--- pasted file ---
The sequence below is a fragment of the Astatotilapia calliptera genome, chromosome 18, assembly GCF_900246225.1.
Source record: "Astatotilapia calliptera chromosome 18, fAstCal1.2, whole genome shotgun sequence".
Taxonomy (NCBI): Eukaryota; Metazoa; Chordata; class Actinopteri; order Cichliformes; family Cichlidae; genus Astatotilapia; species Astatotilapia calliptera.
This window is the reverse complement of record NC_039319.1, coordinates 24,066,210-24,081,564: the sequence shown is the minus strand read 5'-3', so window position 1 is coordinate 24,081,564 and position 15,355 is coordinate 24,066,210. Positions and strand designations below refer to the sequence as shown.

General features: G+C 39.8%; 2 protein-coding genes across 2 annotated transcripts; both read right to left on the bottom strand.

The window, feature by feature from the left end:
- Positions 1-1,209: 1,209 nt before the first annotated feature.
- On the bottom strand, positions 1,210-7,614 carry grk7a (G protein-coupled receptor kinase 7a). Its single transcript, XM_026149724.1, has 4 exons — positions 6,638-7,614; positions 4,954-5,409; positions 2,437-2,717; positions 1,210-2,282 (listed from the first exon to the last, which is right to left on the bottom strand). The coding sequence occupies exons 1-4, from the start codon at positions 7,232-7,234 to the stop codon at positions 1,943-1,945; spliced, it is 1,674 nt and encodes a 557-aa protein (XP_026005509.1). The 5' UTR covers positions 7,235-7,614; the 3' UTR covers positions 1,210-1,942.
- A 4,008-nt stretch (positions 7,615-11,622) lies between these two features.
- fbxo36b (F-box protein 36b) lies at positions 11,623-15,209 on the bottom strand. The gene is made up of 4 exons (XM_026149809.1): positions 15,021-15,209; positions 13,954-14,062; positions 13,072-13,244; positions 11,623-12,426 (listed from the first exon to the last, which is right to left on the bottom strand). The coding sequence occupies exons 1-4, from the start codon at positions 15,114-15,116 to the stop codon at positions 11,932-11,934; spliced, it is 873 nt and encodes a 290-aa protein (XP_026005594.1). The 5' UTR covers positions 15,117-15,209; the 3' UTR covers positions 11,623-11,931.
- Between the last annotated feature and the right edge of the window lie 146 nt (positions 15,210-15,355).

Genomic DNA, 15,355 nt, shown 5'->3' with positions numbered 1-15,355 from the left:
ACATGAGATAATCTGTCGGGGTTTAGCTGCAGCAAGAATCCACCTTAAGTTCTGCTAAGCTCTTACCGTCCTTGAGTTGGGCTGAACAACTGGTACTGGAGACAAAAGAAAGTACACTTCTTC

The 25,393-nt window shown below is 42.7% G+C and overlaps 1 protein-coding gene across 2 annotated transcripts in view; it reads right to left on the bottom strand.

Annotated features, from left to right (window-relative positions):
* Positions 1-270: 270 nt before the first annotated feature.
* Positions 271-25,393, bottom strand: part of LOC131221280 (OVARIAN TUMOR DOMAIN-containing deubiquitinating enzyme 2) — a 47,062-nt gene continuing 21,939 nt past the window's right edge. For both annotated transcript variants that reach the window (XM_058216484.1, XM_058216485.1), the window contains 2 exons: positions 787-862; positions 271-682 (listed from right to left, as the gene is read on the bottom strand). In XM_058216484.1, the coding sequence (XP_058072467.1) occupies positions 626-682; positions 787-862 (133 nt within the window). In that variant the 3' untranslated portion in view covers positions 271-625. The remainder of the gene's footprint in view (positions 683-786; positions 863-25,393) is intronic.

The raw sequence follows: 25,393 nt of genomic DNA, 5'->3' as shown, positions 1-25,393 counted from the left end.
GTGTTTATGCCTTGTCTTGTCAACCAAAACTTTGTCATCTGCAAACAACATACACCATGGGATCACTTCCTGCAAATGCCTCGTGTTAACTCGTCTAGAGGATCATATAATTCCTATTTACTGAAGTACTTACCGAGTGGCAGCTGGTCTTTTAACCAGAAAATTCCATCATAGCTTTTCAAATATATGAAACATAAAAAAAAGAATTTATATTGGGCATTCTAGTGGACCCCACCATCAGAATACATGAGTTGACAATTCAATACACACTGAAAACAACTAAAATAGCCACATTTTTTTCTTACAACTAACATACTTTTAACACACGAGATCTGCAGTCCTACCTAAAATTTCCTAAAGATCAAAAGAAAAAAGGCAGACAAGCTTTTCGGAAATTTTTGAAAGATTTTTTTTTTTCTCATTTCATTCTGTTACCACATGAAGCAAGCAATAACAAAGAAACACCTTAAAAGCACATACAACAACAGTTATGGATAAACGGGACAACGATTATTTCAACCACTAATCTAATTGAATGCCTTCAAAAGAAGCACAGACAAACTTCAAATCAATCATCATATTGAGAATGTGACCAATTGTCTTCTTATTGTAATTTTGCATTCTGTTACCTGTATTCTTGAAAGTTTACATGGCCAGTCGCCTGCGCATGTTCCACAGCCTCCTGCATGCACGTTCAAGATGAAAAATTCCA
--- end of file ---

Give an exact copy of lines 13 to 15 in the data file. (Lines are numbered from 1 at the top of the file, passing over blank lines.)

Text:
ACATGAGATAATCTGTCGGGGTTTAGCTGCAGCAAGAATCCACCTTAAGTTCTGCTAAGCTCTTACCGTCCTTGAGTTGGGCTGAACAACTGGTACTGGAGACAAAAGAAAGTACACTTCTTC

The 25,393-nt window shown below is 42.7% G+C and overlaps 1 protein-coding gene across 2 annotated transcripts in view; it reads right to left on the bottom strand.

Annotated features, from left to right (window-relative positions):